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  • Writer's pictureHBBS

Christmas for the Bereaved

Christmas is a time of year when we are expected to be joyful and celebrate with family and friends. But when we have lost a loved one, Christmas can feel very different, isolating and a painful reminder of those we have lost.

The run up to the festive season can be an uphill struggle, a painful reminder that not everyone is present to share the celebration. Often this time is harder to cope with than Christmas day itself; a reminder of your loss when buying one less present, writing Christmas cards with a name left off, hanging up decorations alone. This can lead to an avalanche of grief which we sadly can't prepare ourselves for. Cancelling Christmas may seem the easiest option.

Sadly, we can't prepare for these tripwires, but by recognising that they do happen and these overwhelming emotions are normal, will help you look after yourself.

Supporting yourself

  • Give yourself space and time; there is never a right or a wrong way to grieve. Do what feels right over Christmas. If you want to set that missing space at the table or hang up that spare stocking, do so. Remembering our loved ones is different for us all.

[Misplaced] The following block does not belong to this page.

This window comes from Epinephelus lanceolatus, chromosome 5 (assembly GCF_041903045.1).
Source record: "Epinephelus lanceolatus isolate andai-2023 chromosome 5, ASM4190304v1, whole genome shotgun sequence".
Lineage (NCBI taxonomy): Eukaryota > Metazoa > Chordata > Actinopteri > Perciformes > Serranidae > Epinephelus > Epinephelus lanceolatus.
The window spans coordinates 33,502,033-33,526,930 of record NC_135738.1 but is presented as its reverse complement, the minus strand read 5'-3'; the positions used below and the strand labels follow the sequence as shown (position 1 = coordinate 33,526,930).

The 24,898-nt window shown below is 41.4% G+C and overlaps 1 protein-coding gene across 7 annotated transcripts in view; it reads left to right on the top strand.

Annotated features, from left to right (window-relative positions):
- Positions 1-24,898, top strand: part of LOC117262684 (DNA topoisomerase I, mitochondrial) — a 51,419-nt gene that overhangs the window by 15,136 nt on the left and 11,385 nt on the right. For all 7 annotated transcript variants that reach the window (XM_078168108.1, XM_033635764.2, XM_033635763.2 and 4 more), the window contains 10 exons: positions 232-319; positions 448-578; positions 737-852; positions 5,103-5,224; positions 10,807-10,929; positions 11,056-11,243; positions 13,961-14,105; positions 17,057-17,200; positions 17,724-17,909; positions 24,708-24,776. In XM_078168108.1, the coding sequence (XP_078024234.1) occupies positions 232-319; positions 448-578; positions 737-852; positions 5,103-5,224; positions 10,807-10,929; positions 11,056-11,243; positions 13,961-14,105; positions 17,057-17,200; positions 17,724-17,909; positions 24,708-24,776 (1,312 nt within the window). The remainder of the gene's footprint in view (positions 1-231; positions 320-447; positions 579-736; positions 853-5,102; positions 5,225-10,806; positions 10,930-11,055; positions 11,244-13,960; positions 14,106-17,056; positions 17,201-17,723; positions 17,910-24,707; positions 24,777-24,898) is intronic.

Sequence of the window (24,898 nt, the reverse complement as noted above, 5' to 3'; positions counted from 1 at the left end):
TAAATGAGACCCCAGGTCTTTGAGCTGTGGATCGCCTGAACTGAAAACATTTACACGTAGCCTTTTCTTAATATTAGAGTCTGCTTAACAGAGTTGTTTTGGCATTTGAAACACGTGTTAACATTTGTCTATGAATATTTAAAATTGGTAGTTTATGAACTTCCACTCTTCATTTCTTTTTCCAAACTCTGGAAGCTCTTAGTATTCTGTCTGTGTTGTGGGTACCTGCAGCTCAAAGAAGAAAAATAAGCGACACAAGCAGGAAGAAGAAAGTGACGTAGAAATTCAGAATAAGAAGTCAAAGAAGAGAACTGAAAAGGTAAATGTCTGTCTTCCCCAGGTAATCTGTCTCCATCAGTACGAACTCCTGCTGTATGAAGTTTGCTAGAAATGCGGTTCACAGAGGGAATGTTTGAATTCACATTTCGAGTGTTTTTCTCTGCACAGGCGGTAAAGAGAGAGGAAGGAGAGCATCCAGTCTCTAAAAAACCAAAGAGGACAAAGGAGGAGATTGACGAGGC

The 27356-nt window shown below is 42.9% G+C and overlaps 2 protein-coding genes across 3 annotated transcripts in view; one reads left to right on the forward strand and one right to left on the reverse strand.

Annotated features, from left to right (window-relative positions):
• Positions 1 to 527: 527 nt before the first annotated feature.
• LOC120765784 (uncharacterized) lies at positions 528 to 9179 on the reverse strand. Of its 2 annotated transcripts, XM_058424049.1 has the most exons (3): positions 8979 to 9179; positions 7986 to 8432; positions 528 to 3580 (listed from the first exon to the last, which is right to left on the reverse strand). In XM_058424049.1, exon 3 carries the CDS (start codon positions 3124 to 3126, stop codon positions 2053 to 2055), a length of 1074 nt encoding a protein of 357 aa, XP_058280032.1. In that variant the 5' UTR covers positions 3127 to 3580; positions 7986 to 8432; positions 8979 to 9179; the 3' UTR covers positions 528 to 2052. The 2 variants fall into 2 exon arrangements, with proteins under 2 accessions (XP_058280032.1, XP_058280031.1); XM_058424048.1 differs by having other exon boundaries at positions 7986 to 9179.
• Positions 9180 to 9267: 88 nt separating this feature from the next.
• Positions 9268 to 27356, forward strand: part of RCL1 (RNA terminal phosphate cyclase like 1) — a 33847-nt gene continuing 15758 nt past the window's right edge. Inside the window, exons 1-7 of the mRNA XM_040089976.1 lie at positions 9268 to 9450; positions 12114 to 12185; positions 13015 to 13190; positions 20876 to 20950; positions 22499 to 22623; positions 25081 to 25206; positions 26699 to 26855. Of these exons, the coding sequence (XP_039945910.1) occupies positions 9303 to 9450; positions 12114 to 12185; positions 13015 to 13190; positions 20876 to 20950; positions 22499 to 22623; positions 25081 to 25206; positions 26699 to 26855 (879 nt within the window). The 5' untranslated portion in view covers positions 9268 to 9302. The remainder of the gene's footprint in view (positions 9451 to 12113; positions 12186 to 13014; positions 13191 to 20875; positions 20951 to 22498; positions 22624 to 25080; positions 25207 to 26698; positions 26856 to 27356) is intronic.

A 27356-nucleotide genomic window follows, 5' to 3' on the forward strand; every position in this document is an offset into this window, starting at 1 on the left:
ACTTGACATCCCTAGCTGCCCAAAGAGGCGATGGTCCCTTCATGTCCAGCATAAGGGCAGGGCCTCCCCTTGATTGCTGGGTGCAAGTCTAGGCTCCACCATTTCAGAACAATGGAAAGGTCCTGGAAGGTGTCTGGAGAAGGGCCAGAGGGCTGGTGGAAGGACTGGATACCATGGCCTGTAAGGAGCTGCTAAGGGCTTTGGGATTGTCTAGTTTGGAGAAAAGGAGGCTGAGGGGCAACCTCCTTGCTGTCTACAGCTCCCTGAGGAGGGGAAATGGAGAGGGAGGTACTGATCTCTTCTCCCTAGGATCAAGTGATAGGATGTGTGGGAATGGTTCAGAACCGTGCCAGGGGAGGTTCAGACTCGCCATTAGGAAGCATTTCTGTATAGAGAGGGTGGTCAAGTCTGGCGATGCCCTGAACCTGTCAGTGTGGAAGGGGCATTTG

• There is no right way to grieve. Acknowledge that Christmas may be difficult for you or you may want to not celebrate at all. Do what feels right for you.

  • Don't expect too much of yourself, especially if this is the first Christmas following the loss of your loved one. Grieving is exhausting, so don't expect to have the same energy you have previously had over the festive season.

  • Honour your loved ones memory. Remembering your loved one can be comforting, with some people believing this puts a positive focus on our grief. Some like to light a candle, visit their loved ones graves, write cards to express memories or what they are missing.

  • In society we are often expected to carry on and our grief can often feel like a burden to us. Don’t be frightened to talk about your loved one; pick up the phone and speak to friends, families or professionals.

  • Most importantly if you feel like crying do so. This is part of supporting yourself with the overwhelming feelings when we miss someone.

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